3.5 Marriage, unmarried/cohabiting couples, partnerships, divorce, judicial separation, maintenance obligations

3.5.1 Marriage

The conditions for entering into a marriage are governed by the law of the State of which each person is a national at the time of entering into the marriage. The form of marriage is governed by the law of the State in which the marriage was entered into. The invalidity of marriage is governed by the law according to which it was entered into by the rules of conflicts of laws described above.

3.5.2 Unmarried/Cohabiting couples and partnerships

The Private International Law and Procedure Act does not contain any special provisions concerning unmarried/cohabiting couples. However, given that the consequences of unmarried/cohabiting partnerships are the same as those of marriage, it could be that the provisions governing marriage would apply to unmarried/cohabiting partnerships as well.

Proprietary relationships between two people living in an unmarried/cohabiting partnership are governed by the law of the State of which they are nationals. Where persons are not of the same nationality, the law of the State in which they have common residence applies. For contractual proprietary relationships between people living in an unmarried/cohabiting partnership, the governing law is the law applicable to their proprietary relationship at the time of concluding the contract.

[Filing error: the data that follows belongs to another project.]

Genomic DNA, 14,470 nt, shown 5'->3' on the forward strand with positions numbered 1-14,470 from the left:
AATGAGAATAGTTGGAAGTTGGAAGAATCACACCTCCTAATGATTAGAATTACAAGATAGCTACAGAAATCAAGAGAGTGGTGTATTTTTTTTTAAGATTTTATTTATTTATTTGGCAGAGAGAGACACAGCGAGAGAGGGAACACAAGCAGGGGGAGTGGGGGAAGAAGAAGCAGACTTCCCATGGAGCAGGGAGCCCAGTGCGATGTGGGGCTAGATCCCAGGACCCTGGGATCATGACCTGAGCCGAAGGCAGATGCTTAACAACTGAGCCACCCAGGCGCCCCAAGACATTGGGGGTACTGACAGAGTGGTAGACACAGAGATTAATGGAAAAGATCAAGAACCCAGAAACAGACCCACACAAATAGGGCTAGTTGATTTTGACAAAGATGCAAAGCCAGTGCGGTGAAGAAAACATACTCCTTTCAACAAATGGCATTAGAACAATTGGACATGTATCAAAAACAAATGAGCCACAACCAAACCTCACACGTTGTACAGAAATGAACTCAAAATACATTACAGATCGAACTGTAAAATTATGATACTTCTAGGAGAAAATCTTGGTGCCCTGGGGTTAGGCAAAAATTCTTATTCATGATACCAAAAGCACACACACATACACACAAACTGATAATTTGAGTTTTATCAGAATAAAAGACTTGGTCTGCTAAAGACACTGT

The Private International Law and Procedure Act does not contain any special provisions concerning registered same-sex partnerships and their conditions. However, given that the consequences of same-sex partnerships are the same as those of marriage, the same provisions governing marriage may apply.

3.5.3 Divorce and judicial separation

Divorce is governed by the law of the State of which both spouses are nationals at the time of filing for divorce. Where spouses are nationals of different States at the time of filing for divorce, the divorce is governed jointly by the States of which they are nationals. Where the divorce cannot take place based on the preceding rules, divorce is then governed by Slovenian law, if one of the spouses had his or her permanent residence in the Republic of Slovenia at the time of filing for divorce. Where one of the spouses is a Slovenian national but does not have a permanent residence in Slovenia and the divorce cannot take place based on the preceding rules, the divorce is then governed by Slovenian law.

The Private International Law and Procedure Act does not contain any special provisions concerning termination of same-sex partnerships. However, considering that the consequences of a same-sex partnership are the same as a marriage, the same provisions governing divorce may apply.

3.5.4 Maintenance obligations